Jeff Koons
Ashmolean Museum of Art and Archaeology,
Oxford
7 February – 9 June 2019

 

 

 

The vitality of breath and its life power expressed in Jeff Koons’ sculptures and paintings mesmerise the viewer at the Ashmolean exhibition.  His work ranges from the Equilibrium series to Banality, Antiquity and the Gazing Ball sculptures as well as reproductions of balloon objects in stainless steel.  The display features seventeen works, of which fourteen are exhibited in the UK for the first time in a project co-curated by the artist himself.  It also responds to the collection of the Ashmolean Museum that comprehends art from prehistory to modern times.  His artworks refigure the past connecting them to a contemporary perspective inevitably linked to the consumerist world of mass production and the glossy ‘reality’ of advertising and marketing.

Koons, born in Pennsylvania in 1955 and working in New York, is a renowned artist who gained success in the 1980s.  His work sells for millions of dollars and is exhibited in major galleries such as The New Museum of Contemporary Art in New York, The Metropolitan Museum of Art, the Serpentine Gallery in London and the Whitney Museum of American Art.  In interviews and videos, he claims that there are no hidden meanings or ironic intentions in his work and there is no judgemental intent.  Some critics disregard his production as kitsch, others view it as important in a historical connection with past artworks.  Nevertheless, it is impossible not to interpret his work as a prudent comment of American society at least, with its sometimes banal iconography and simplified representations that feed mass production and sell widely and easily.

The reproduction of ready-made toys, such as ‘Rabbit’ (1986), or ‘Balloon Venus’ (2008-12) inspired by the Venus of Villenford, are the most significant examples of the exhibition both in their originality and appeal.  They look like inflated balloons on a large scale but are made of shining steel.  They are seamless, deceiving the viewer who wishes to touch it to be sure it is not made of plastic and full of air.  Wonder of wonders, the viewer’s image is reflected in it in multiple distorted ways in a fascinating play of mirrors. Pleasure and guilt mix in a slightly anxious awareness that there is no reliable referent and yet we participate and like it.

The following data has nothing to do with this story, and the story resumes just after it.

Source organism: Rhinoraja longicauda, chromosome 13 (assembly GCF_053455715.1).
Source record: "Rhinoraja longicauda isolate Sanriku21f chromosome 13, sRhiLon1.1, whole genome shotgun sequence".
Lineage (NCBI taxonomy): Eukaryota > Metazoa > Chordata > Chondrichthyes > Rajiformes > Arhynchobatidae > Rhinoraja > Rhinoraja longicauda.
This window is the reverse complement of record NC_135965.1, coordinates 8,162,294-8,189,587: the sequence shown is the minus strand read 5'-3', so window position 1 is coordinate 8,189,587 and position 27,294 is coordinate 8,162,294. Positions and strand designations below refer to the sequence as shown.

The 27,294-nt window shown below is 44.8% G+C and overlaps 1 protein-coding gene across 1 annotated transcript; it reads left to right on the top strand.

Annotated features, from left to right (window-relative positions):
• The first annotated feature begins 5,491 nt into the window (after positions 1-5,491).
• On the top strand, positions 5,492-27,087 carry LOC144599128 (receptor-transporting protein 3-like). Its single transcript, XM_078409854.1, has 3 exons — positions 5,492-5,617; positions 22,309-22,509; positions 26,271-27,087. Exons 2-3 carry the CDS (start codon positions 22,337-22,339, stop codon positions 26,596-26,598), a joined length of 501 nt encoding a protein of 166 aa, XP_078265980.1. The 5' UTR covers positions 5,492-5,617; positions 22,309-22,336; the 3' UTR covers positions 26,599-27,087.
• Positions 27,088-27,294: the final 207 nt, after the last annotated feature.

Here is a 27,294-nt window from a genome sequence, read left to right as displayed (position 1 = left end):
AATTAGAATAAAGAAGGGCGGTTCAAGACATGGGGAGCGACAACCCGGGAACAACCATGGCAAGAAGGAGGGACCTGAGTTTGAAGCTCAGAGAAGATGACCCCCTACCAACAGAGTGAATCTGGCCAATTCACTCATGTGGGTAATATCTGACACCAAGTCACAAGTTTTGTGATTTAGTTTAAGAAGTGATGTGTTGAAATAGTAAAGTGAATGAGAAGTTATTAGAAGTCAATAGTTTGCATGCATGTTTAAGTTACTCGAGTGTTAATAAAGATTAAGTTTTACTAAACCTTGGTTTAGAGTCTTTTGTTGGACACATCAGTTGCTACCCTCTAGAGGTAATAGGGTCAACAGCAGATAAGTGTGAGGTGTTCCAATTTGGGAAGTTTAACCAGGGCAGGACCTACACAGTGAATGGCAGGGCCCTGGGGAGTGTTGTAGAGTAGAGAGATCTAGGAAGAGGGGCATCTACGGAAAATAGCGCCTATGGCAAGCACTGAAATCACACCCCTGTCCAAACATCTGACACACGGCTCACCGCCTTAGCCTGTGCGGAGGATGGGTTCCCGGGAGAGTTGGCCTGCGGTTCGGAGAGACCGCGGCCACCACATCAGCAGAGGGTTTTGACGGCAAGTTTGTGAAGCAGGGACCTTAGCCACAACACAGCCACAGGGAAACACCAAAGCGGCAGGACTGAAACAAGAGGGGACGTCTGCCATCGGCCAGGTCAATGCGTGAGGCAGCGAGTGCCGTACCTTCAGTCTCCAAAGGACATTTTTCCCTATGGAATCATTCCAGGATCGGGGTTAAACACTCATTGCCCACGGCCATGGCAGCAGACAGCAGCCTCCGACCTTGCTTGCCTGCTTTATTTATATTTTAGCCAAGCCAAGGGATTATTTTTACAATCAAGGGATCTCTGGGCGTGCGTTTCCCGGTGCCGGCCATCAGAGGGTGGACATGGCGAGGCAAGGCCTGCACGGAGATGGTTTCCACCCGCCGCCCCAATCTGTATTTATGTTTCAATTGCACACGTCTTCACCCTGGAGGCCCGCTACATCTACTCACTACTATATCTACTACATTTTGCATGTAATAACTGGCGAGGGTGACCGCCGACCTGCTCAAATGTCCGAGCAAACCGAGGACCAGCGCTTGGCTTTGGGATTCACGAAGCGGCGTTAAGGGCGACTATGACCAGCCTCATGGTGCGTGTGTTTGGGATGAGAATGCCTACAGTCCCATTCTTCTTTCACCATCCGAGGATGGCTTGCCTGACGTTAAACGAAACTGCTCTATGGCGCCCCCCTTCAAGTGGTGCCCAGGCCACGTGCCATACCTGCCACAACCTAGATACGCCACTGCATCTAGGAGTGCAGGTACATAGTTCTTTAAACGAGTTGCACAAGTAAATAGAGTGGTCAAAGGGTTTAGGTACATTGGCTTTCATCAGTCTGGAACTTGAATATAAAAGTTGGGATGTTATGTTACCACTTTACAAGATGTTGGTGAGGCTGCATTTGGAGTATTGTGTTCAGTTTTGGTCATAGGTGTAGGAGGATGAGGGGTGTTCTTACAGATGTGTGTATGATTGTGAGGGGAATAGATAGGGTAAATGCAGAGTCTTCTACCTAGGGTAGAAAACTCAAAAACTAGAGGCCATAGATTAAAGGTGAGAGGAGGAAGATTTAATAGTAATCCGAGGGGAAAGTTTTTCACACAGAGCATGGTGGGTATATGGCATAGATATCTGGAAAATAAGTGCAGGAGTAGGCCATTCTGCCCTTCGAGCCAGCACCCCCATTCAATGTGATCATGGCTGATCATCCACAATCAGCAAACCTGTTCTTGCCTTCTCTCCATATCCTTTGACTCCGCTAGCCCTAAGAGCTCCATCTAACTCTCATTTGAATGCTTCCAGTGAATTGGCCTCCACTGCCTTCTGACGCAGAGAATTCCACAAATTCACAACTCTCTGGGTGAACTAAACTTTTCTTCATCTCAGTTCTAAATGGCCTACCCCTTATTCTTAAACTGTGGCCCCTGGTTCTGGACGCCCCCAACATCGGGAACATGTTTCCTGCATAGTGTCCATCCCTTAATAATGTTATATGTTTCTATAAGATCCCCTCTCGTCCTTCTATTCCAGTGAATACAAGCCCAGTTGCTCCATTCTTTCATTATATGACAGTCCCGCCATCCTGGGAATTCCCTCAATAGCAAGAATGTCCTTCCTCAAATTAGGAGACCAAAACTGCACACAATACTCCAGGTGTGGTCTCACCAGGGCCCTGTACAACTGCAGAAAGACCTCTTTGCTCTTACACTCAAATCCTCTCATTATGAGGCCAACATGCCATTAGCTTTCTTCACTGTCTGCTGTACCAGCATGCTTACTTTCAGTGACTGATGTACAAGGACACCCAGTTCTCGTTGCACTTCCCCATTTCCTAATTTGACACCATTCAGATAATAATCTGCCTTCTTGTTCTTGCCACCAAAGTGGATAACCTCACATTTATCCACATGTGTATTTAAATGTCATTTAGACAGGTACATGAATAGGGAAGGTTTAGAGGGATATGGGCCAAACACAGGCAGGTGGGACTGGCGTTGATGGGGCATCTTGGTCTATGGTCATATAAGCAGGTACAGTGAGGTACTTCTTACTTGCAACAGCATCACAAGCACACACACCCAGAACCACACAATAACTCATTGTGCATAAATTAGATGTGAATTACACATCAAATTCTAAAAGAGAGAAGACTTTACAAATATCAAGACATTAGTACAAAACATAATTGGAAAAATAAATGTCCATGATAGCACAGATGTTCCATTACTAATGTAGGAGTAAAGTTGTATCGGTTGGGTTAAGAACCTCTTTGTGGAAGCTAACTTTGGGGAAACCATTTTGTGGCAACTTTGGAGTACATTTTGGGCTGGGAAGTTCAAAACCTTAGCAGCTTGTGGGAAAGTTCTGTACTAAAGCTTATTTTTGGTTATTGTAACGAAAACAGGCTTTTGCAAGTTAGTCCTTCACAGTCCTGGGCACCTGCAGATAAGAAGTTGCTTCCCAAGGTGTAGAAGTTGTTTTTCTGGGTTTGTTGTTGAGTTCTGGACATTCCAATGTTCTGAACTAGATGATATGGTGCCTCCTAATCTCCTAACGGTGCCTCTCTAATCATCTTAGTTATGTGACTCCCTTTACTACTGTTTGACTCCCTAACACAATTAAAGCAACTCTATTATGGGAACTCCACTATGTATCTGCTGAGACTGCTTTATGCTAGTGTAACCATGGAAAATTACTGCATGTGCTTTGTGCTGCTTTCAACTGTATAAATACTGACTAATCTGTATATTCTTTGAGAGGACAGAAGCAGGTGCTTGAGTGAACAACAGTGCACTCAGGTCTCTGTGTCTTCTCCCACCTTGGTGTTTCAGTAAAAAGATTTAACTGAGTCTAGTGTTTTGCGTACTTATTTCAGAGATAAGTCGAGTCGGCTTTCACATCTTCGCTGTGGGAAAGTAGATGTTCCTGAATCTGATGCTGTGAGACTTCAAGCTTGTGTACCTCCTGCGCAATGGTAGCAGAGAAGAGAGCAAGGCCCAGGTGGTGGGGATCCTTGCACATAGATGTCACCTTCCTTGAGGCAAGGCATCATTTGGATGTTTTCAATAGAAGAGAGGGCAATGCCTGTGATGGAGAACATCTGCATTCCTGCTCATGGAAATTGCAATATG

The Antiquity and the Gazing Ball series are the major links to the Ashmolean context.  Past and present combine in the reproduction of Greek and Roman sculptures in collage paintings where a sketchy vulva is superimposed referring to Courbet’s painting ‘L’origine du monde’ (1866); or in ‘Antiquity 2’ (dots, 2009-12) where the actress Gatchen Mol in girdle and lace bra is riding an inflatable dolphin.  She is compared to Aphrodite or Galatea and the Monkey, an inflatable as well just in front of her, represents Eros.  This is not only an interpretation of ancient iconography from a ‘free love’ American point of view, it is also an explicit comment on what art means today compared to past mythology.

Gigantic sculptures of ballerinas in softly coloured stainless steel are reminiscent of Degas’ famous dancers but actually imitate, in a huge scale, tiny porcelain ceramics by Oksana Zhnykrup.  Once again, any chance of originality is deviated from the content to the form, in a presentation or production of the artwork that is captivating and luxurious at the same time, though representing mass production objects.  It is a pleasantly acknowledged simulation that blurs the difference between high and low quality products.

The last room displays the Gazing Ball series where a blue shining ball is positioned near or in the centre of an iconic artwork of western tradition, such as Gericault’s ‘Raft of the Medusa’, or Titian’s ‘Diana and Actaeon’.  They are copies of old masters’ paintings that his assistants painted using colour-by-numbers to maintain an even effect.  Famous ancient sculptures in plaster cast are present as well, such as the ‘Belvedere Torso’.  The gaze balls are hand made objects exclusively produced for Koons.  They represent a link between the viewer, who reflects their deformed image in it, and the artwork, in smaller scale this time compared to the original.  It is a way to bring the audience near to art allowing a more relatable approach.

In the shop there are two of his balloon stainless steel sculptures, a yellow swan and a blue dog on sale for about twelve thousand pounds each; they affirm and encapsulate the appeal and purpose of this enthralling exhibition.

Carla Scarano © 2019.

One Ball Total Equilibrium Tank, 1985.
Rabbit, 1986.
Seated Ballerina, 2010-15.
Ushering in Banality, 1988 .
Ushering in Banality_1988.
Antiquity (Forest), 2010-13.
Antiquity 2 (dots), 2009-12.
Ballerinas, 2010-14.
Ballerinas_2010-14.
Ballon Venus (Magenta`), 2008-12.
Gazing Ball ( Gericault Raft of the Medusa), 2014-15.
Gazing Ball (Belvedere Torso), 2013.
Gazing Ball (Birdbath), 2013.
Gazing Ball (Mailbox), 2013.
Gazing Ball (Silenus with Baby Dionysus), 2013.
Jeff Koons' exhibition, Ashmolean.
Jeff Koons, Dog and Swan.
Jeff Koons.
One Ball Total Equilibrium Tank, 1985.
Rabbit, 1986.
Seated Ballerina, 2010-15.
Ushering in Banality, 1988 .
Ushering in Banality_1988.
Antiquity (Forest), 2010-13.
Antiquity 2 (dots), 2009-12.
Ballerinas, 2010-14.
Ballerinas_2010-14.
Ballon Venus (Magenta`), 2008-12.